|Document Type:||Journal Article|
|Title:||Modeling recovery rates and pathways for woody debris recruitment in northwestern Washington streams|
|Author:||T. J. Beechie, G. R. Pess, P. Kennard, R. E. Bilby, S. Bolton|
|Journal:||North American Journal of Fisheries Management|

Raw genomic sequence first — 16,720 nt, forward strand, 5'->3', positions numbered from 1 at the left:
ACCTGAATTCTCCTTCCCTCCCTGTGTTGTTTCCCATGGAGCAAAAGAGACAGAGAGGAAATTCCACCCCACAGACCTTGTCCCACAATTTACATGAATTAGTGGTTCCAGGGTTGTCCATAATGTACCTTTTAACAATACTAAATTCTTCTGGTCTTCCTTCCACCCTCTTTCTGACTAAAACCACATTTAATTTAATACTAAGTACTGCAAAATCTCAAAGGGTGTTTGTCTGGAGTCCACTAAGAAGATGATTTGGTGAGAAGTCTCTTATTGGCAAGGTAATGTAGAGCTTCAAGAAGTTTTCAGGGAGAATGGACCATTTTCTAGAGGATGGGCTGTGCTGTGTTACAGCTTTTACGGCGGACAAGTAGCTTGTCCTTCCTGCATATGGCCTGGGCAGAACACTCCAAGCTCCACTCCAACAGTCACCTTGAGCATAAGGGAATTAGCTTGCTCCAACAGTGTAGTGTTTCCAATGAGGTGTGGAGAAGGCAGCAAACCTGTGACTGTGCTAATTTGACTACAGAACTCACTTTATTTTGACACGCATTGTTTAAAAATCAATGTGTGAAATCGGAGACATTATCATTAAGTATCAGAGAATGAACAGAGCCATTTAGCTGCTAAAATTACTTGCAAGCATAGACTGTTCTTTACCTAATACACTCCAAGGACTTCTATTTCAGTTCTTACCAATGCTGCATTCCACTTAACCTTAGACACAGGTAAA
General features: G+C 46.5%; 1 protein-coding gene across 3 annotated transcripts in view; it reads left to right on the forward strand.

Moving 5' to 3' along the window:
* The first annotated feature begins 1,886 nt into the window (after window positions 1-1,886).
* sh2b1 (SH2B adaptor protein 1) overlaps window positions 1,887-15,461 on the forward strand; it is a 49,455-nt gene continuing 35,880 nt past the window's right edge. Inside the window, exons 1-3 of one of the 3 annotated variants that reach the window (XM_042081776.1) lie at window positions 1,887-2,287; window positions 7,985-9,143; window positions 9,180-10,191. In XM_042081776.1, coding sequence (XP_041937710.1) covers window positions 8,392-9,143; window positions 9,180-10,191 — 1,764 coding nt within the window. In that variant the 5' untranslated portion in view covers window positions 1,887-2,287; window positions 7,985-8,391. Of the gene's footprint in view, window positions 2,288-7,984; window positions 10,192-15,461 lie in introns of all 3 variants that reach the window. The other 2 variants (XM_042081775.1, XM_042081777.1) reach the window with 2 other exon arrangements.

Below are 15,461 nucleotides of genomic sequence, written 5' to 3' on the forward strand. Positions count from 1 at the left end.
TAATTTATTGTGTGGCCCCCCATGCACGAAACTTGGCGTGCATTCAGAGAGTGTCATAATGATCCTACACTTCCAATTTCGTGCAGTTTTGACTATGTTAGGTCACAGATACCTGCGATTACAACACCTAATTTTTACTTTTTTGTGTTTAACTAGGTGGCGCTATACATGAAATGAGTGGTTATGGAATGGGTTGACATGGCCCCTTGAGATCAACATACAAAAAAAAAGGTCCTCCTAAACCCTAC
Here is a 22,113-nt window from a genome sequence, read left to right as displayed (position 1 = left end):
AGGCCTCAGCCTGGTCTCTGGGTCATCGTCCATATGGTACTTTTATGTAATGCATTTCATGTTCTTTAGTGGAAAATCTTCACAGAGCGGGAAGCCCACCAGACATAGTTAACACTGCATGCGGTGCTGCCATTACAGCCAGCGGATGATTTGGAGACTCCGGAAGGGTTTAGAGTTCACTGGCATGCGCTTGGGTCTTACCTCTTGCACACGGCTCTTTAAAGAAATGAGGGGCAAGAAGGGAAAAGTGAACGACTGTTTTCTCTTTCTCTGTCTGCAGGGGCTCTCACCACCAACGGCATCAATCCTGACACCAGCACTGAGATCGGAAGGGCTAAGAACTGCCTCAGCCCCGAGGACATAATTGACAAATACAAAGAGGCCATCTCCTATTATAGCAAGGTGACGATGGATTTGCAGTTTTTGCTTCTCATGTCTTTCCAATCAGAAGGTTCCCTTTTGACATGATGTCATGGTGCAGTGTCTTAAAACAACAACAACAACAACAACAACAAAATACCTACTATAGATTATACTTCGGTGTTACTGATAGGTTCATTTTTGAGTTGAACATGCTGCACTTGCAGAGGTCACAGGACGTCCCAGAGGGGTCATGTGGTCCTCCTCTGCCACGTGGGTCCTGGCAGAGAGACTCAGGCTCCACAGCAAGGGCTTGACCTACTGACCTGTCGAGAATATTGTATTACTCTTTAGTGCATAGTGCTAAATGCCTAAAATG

We modeled large woody debris (LWD) recruitment and pool formation in northwestern Washington streams after simulated stand–clearing disturbance using two computer models: forest vegetation simulator for stand development and riparian–in–a–box for LWD recruitment, depletion, and pool formation. We evaluated differences in LWD recruitment and pool formation among different combinations of channel size, successional pathway, and stand management scenario. The models predict that time to first recruitment of pool–forming LWD is about 50% shorter for red alder Alnus rubra than for Douglas–fir Pseudotsuga menziesii at all channel widths. Total LWD abundance increases faster in red alder stands than in Douglas–fir stands but declines rapidly after 70 years as the stand dies and pieces decompose. Initial recovery is slower for Douglas–fir stands, but LWD recruitment is sustained longer. Total LWD abundance increases faster with decreasing channel size, and pool abundance increases faster with decreasing channel width and increasing channel slope. The models predict that thinning of the riparian forest does not increase recruitment of pool–forming LWD where the trees are already large enough to form pools in the adjacent channel and that thinning reduces the availability of adequately sized wood. Thinning increases LWD recruitment where trees are too small to form pools and, because of reduced competition, trees more rapidly attain pool–forming size. On channels less than 20 m wide, thinning of red alder and underplanting shade–tolerant conifers will reduce near–term alder recruitment and increase long–term conifer recruitment. However, the same treatment on channels more than 20 m wide may increase both near–term and long–term recruitment. Compared with the natural fire regime, timber harvest rotations of 40–80 years during the past century have reduced the percentage of riparian stands that can provide LWD of pool–forming size to streams, especially in channels at least 20–m wide.